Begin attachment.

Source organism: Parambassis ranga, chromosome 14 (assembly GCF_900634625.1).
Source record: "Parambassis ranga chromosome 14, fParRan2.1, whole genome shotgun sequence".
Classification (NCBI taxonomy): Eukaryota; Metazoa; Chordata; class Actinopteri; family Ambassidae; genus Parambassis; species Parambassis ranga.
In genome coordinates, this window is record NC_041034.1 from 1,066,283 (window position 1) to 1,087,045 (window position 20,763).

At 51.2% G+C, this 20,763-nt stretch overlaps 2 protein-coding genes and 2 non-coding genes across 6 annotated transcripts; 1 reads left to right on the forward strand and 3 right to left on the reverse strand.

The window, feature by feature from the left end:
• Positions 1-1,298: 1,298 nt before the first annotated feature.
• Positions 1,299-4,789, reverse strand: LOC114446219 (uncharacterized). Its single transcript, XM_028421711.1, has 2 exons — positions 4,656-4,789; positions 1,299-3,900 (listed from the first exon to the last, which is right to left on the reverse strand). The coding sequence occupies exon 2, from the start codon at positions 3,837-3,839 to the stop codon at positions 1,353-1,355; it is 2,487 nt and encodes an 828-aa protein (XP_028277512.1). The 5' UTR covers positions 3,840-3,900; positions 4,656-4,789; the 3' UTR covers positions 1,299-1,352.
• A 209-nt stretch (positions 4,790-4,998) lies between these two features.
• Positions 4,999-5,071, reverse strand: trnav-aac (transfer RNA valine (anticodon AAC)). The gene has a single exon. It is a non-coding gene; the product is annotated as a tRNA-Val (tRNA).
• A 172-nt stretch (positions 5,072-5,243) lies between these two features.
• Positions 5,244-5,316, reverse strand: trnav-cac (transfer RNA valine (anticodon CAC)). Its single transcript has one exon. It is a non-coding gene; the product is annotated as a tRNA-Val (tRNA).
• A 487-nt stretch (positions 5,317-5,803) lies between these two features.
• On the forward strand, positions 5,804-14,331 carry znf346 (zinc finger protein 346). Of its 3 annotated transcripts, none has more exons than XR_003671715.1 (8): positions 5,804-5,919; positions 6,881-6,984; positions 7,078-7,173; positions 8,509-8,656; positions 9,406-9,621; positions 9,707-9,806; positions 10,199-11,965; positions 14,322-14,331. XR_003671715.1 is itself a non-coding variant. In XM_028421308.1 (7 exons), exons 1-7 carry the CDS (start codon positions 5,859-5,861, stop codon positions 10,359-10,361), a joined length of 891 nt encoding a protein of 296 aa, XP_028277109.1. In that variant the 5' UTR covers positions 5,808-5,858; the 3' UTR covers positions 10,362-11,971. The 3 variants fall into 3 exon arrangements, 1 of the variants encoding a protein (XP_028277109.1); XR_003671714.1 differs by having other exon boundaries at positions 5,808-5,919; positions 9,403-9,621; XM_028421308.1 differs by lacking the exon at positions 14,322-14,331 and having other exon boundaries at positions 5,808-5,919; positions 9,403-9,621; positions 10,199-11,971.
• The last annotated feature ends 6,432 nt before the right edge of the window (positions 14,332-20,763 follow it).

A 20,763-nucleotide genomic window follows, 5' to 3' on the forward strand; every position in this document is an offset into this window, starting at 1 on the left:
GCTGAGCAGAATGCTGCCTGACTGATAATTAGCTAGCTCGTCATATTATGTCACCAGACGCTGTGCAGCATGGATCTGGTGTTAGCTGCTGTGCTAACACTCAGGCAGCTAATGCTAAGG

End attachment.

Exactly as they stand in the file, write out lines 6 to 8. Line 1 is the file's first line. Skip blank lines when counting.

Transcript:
The window, feature by feature from the left end:
• Positions 1-1,298: 1,298 nt before the first annotated feature.
• Positions 1,299-4,789, reverse strand: LOC114446219 (uncharacterized). Its single transcript, XM_028421711.1, has 2 exons — positions 4,656-4,789; positions 1,299-3,900 (listed from the first exon to the last, which is right to left on the reverse strand). The coding sequence occupies exon 2, from the start codon at positions 3,837-3,839 to the stop codon at positions 1,353-1,355; it is 2,487 nt and encodes an 828-aa protein (XP_028277512.1). The 5' UTR covers positions 3,840-3,900; positions 4,656-4,789; the 3' UTR covers positions 1,299-1,352.